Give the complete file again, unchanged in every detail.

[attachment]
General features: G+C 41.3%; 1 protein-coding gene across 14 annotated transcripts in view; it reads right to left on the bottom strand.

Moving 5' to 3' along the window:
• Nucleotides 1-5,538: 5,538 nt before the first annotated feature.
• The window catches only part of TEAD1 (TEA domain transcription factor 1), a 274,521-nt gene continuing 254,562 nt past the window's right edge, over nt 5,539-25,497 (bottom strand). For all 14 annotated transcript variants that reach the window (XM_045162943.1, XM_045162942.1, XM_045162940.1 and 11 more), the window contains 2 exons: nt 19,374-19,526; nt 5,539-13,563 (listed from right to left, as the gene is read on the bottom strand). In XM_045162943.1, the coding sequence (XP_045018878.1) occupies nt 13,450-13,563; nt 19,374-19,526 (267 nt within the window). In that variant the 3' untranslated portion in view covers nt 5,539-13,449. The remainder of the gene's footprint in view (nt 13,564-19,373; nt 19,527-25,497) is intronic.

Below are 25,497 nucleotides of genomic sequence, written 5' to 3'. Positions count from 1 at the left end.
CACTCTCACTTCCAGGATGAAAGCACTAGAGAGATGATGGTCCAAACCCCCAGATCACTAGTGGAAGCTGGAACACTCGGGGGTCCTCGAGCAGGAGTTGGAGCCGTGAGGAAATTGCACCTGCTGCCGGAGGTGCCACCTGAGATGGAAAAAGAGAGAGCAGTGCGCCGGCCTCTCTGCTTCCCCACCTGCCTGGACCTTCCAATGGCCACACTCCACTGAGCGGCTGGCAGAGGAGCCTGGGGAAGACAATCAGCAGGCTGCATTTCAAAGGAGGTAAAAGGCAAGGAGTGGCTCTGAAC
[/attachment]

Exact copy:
General features: G+C 41.3%; 1 protein-coding gene across 14 annotated transcripts in view; it reads right to left on the bottom strand.

Moving 5' to 3' along the window:
• Nucleotides 1-5,538: 5,538 nt before the first annotated feature.
• The window catches only part of TEAD1 (TEA domain transcription factor 1), a 274,521-nt gene continuing 254,562 nt past the window's right edge, over nt 5,539-25,497 (bottom strand). For all 14 annotated transcript variants that reach the window (XM_045162943.1, XM_045162942.1, XM_045162940.1 and 11 more), the window contains 2 exons: nt 19,374-19,526; nt 5,539-13,563 (listed from right to left, as the gene is read on the bottom strand). In XM_045162943.1, the coding sequence (XP_045018878.1) occupies nt 13,450-13,563; nt 19,374-19,526 (267 nt within the window). In that variant the 3' untranslated portion in view covers nt 5,539-13,449. The remainder of the gene's footprint in view (nt 13,564-19,373; nt 19,527-25,497) is intronic.

Below are 25,497 nucleotides of genomic sequence, written 5' to 3'. Positions count from 1 at the left end.
CACTCTCACTTCCAGGATGAAAGCACTAGAGAGATGATGGTCCAAACCCCCAGATCACTAGTGGAAGCTGGAACACTCGGGGGTCCTCGAGCAGGAGTTGGAGCCGTGAGGAAATTGCACCTGCTGCCGGAGGTGCCACCTGAGATGGAAAAAGAGAGAGCAGTGCGCCGGCCTCTCTGCTTCCCCACCTGCCTGGACCTTCCAATGGCCACACTCCACTGAGCGGCTGGCAGAGGAGCCTGGGGAAGACAATCAGCAGGCTGCATTTCAAAGGAGGTAAAAGGCAAGGAGTGGCTCTGAAC